One of the people who benefited from that was myself. My parents and oldest brother were liberated by the Canadian military in the liberation of Holland in 1945, the country where I was born. My father met a young Canadian soldier and asked him why Canada gave so much to help Holland. The young man said that they had a job to do. With that my father always said that if Canada had a military like that, can we imagine what kind of country they came from? In 1956 my parents made the decision to immigrate to Canada. That young Canadian soldier probably had a sister, mother, grandmother, wife or daughter back in Canada keeping the home fires burning so that he could do the job he was asked to do by his country.
Many times we as members of parliament talk about our families and the support they give us, which is very important for all of us in all political fields. In order to do our jobs effectively and do the nation's business, it is good to know that our loved ones and children are back home running their day to day lives. Without that support we could not do what we are doing. The same is true for military personnel, especially in times of conflict. Without the support of women back home keeping the home fires burning, looking after the families and working in the fields and factories, we would not have been successful in the war efforts.
The motion was not deemed votable by the parliamentary committee but I ask the indulgence of the governing party and others to support this initiative. Our women veterans are fading very quickly. Every day we lose more of them. This initiative came from women in legions and various organizations clear across the country who very simply have asked for their country to honour or recognize their efforts in perpetuity so that their stories will never be forgotten.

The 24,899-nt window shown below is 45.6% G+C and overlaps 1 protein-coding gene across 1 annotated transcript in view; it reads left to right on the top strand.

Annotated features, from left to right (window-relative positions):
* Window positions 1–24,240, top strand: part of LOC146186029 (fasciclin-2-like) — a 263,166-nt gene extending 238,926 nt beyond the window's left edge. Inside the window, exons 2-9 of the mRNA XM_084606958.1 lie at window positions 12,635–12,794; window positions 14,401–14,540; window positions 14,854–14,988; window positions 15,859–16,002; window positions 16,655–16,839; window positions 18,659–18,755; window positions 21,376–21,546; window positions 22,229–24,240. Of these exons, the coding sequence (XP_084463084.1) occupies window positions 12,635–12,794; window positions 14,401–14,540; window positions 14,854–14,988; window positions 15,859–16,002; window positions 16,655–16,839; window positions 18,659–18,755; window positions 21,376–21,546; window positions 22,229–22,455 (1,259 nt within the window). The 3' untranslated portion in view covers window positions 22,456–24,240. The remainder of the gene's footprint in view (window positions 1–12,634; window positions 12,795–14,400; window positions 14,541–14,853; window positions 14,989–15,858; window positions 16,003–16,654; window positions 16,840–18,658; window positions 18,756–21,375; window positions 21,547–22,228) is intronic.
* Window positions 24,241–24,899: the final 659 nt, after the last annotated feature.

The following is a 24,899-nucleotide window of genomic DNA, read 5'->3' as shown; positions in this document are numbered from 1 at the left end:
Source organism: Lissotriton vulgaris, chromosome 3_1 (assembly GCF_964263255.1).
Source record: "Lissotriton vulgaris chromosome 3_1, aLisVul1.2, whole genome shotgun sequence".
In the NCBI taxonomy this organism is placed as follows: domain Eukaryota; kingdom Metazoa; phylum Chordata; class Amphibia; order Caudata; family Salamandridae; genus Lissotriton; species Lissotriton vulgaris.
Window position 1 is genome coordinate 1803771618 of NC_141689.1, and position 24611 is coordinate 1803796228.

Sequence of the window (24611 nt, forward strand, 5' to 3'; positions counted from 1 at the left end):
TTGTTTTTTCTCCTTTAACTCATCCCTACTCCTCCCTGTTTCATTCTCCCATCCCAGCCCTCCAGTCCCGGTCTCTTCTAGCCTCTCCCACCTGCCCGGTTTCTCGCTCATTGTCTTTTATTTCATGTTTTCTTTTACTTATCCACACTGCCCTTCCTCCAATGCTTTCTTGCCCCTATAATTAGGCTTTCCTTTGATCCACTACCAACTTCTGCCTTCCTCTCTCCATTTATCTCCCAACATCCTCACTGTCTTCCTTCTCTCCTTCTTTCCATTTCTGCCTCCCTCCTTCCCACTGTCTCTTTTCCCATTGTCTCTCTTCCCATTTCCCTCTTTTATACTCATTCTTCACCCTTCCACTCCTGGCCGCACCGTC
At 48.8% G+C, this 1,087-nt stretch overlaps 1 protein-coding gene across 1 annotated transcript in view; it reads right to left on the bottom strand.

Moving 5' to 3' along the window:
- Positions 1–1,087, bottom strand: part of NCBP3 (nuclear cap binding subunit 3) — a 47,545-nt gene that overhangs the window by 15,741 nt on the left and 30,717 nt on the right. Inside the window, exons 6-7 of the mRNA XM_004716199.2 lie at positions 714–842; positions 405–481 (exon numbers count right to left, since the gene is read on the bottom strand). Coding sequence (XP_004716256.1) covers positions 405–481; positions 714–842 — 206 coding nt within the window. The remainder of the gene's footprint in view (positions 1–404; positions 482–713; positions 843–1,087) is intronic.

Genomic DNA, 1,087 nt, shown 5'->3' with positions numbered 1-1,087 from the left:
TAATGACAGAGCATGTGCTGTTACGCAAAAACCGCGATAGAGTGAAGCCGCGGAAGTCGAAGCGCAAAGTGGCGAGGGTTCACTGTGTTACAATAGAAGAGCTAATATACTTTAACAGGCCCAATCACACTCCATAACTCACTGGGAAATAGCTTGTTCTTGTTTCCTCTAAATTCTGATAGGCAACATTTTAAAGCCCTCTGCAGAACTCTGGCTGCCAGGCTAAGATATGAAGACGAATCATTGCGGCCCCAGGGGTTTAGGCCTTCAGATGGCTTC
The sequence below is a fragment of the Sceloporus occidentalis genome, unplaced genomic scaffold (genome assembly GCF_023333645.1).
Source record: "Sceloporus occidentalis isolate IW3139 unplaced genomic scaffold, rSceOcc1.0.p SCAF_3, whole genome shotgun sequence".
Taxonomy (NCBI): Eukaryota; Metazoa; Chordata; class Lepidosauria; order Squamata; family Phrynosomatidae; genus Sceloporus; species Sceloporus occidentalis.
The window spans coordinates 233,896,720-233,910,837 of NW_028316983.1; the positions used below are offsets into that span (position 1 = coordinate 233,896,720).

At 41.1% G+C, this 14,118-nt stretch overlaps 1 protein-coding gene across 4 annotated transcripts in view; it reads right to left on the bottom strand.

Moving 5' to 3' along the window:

I know the House, after careful reflection, will look upon this and realize that in terms of financial costs it is minimal, but in terms of psychological costs it is tremendous. What it will do for women is to tell them that Canada values their initiatives, their support, the work they have done and the sacrifices they have made for our military.
As a proud Canadian and one who was not born here, I know very well that I owe everything I have to the efforts of our governments and our military who sacrificed so much during World War I, World War II and the Korean conflict so that I could be free and millions of other people around the world could be free. Now our peacekeepers are doing the same around the world. They are trying to keep the peace and trying to bring stability to wartorn countries around the world.
It was interesting to note who was there waiting for members of the military the other day in Gagetown when they came back from Ethiopia: their wives, their mothers, their daughters and their sons. The look on their faces when they were reunited showed that those men had a job to do for their country, not just for this country but in protecting and serving democracy around the world. They could not do that unless they had the support of the women back home.
It is very important in this time in our history to reflect upon that and to pay tribute to these women in a most fitting way. If we do this, if we move forward in a non-partisan way, we will be doing a great thing not only for the women of Canada but for ourselves as well.
I look forward to the debate. I appreciate the opportunity to stand in the House on behalf of people such as Lily Snow of Beaverbank, Granny Crosby of Eastern Passage, Val Mooney of the legion of Eastern Passage and many others who have asked me to bring forward this motion on their behalf, which I now have had the privilege to do.